Facebook indirectly confirmed Tuesday’s report on auto-enhancing photos uploaded via its iOS application with a post on its engineering blog Wednesday explaining the thinking behind the new feature.
The latest report on Facebook at Work, the social network’s project aimed at bringing workplace collaboration to businesses, came from The Wall Street Journal, which cited “a person briefed on the matter” in pegging an early January launch.
Facebook’s HipHop Virtual Machine continues to help software and platforms outside of the social network drastically increase their speeds, as WP Engine, a software-as-a-service content-management platform for websites and applications built on WordPress, became the latest company to tout the virtues of HHVM.
More details have emerged on the Facebook at Work project initially reported in June by Ingrid Lunden of TechCrunch, as Hannah Kuchler of Financial Times reported Sunday that the new site will contain much of the same functionality as Facebook, but it will keep personal Timelines separate from work profiles.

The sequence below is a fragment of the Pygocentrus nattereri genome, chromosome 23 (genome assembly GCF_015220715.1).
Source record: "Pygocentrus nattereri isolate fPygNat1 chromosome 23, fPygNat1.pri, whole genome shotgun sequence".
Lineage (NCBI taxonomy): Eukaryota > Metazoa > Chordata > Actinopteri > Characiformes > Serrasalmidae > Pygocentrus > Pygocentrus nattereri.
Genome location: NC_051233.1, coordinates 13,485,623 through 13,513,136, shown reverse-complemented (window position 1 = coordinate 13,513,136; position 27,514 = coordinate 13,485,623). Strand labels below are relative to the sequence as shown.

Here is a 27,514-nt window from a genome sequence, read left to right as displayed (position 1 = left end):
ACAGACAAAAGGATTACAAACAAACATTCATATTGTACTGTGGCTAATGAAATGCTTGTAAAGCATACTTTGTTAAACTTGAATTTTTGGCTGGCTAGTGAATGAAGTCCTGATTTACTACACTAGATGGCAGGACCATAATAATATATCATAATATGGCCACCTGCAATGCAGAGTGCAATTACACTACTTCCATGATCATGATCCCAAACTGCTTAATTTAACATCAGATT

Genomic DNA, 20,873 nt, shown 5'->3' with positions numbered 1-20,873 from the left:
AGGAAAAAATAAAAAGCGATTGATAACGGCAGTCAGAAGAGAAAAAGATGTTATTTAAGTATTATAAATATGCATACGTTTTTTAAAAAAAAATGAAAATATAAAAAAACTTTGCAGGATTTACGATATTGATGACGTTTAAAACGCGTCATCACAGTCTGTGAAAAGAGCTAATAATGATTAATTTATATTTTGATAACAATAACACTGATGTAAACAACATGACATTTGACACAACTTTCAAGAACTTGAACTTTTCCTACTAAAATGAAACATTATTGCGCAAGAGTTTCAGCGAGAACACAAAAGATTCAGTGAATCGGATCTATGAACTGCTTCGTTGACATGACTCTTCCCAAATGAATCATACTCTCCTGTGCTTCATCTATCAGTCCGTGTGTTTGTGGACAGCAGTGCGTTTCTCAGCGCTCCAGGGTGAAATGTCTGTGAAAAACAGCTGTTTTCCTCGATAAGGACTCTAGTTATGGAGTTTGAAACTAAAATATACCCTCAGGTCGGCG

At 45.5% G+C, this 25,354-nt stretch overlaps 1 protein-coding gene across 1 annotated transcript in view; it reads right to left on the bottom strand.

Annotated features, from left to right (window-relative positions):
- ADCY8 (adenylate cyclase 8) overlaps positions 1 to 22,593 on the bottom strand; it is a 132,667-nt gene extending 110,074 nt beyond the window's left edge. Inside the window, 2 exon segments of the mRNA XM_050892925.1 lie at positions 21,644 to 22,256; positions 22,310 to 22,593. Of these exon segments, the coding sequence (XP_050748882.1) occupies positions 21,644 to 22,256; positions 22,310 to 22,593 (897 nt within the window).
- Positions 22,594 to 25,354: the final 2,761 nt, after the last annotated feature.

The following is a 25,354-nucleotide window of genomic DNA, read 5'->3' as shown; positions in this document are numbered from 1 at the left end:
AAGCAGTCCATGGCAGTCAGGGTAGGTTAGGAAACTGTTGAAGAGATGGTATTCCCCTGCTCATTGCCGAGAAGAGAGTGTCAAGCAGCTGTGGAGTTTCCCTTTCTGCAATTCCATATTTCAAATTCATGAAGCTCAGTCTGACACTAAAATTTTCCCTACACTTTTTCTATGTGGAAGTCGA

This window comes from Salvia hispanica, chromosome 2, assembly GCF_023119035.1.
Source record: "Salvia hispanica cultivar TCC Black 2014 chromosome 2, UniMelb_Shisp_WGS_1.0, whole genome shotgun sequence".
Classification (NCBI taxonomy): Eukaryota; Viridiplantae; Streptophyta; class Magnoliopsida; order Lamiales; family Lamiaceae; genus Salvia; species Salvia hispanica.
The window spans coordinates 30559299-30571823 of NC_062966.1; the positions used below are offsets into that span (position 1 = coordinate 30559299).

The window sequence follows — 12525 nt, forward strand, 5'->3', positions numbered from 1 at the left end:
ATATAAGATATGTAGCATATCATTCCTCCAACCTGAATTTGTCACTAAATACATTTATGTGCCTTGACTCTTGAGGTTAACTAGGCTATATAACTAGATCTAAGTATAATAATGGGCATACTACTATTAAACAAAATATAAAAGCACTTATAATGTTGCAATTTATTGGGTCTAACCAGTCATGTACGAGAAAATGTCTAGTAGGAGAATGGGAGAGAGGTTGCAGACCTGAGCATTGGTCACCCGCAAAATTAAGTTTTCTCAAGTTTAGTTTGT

The “anonymous chatting application“ that The New York Times’ Bits blog initially reported on earlier this month is now a reality, as Facebook introduced the latest app from its Facebook Creative Labs initiative, Rooms, a throwback to the Internet’s early days and a nod to anonymity, forums, message boards and chat rooms.
Facebook is tweaking the Your Photos sections of its flagship iOS and Android applications, implementing a collage design that highlights the photos that have received the most likes, as well as adding an Uploads tab that displays all of a user’s photos in one place, TechCrunch reported.
A new application from Digg founder Kevin Rose was dealt a setback by Instagram, as TechCrunch reported that the Facebook-owned photo- and video-sharing network asked Tiiny, an app that allows users to share thumbnail images and videos with no sound, to remove its Instagram authentication feature, which helped Tiiny suggest users to follow based on their Instagram followers.
Will users of Facebook’s Messenger applications feel comfortable enough to send sawbucks via the apps, instead of stickers? TechCrunch shared screenshots captured by Andrew Aude, a computer-science student at Stanford University, confirming the existence of coding within the iOS version of the app that would enable payment processing.